Dax and Sisko make contact with the “exark” of Croden's planet who is pisses and moans and wants to hear nothing which contradicts his position that Croden be brought home for punishment (psst, I think Jammer calls these Hard Headed Aliens).

    Bashir identifies Croden's trinket as a “distant cousin” of Odo's, prompting Odo to confront the prisoner again. Croden offers to take Odo to a hidden colony of Changelings hidden in some sort of Vortex. Well, wouldn't you know it, next thing, Sisko tells Odo to escort him back to his home. Alone. Well, how CONVENIENT. You're not even sending a gold shirt along? Okie dokie.

    Act 4 : ***, 17%

    There's a decent little bit a bantering in the cockpit (always a reliable setting for dialogue). Croden explains how he became a criminal; his was apparently a sort of Jean Valjean type—he killed only because his family was murdered in front of him by the state.

    Meanwhile, the Miradorn twin confronts Quark, while Rom cowers in the corner. …. and if you pay attention, you realise that the Miradorn was physically assaulting Quark in plain view of the promenade with people milling about, apparently not giving a shit. Sucks to be you I guess.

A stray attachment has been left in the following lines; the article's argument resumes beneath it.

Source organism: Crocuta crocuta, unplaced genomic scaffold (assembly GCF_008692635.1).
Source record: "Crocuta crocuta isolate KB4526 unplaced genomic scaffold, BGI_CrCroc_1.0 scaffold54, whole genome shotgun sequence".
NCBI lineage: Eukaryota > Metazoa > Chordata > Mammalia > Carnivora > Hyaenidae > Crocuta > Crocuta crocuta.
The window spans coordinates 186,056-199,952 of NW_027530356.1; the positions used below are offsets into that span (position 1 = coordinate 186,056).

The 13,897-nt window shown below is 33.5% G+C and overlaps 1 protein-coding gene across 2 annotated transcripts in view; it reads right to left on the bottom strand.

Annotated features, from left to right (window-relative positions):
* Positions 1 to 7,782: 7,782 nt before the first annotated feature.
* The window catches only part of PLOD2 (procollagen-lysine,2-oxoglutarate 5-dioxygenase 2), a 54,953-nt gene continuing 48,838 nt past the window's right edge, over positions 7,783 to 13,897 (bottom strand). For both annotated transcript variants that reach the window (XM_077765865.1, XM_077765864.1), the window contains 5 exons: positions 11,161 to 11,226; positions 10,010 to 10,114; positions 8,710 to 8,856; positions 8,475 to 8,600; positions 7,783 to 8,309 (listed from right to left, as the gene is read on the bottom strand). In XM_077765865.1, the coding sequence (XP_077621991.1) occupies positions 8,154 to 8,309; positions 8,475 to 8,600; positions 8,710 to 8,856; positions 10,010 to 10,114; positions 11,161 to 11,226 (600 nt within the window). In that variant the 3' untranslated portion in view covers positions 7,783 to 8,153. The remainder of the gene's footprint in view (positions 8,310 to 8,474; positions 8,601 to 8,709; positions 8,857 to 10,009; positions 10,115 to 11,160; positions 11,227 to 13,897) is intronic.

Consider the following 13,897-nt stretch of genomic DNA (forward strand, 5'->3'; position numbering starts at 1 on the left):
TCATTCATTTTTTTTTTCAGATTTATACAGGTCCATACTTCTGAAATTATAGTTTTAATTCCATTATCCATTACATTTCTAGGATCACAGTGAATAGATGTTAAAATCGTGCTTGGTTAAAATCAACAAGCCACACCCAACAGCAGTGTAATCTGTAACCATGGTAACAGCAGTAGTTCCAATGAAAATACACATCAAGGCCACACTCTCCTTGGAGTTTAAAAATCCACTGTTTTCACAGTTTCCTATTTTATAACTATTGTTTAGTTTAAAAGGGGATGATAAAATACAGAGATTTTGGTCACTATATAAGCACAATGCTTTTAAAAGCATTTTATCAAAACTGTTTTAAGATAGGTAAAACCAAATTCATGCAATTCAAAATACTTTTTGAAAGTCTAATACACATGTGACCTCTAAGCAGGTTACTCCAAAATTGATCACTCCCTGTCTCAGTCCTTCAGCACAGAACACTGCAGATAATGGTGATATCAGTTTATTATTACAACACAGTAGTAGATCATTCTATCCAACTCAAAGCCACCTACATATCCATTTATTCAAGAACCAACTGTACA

Quark repeats his hacking trick and discovers the coordinates for Odo's destination, giving Quark a death-threat for good measure. There's a nice bit of internal conflict as Quark is seemingly at odds between wanting Odo not to submit to the Miradorn (getting himself killed and keeping Quark's and Rom's illicit plans from surfacing) and not wanting Odo to actually die.

    So the Miradorn leaves and heads through the wormhole after Croden. Tractor beam, maybe? Oh well.

    For some reason, the computer decides to explain the effect of weapons fire on the runabout rather than just letting Odo know that there is weapons fire. Heh... Odo hands over the controls to Croden who gets them through the Vortex (which looks suspiciously like the nebula from BoBW). He decides to land on the colony and apparently introduce Odo to his people. That's pretty exciting! How about a little god damned music to underscore that feeling episode?

    Act 5 : **.5, 17%

    Croden's lie is exposed and he reveals his “only reason for living”—his only remaining daughter, who is promptly awoken from stasis. In a welcome subtle bit, Odo watches Croden reunited with his kin, a dream he was foolish enough to hope for himself on this voyage.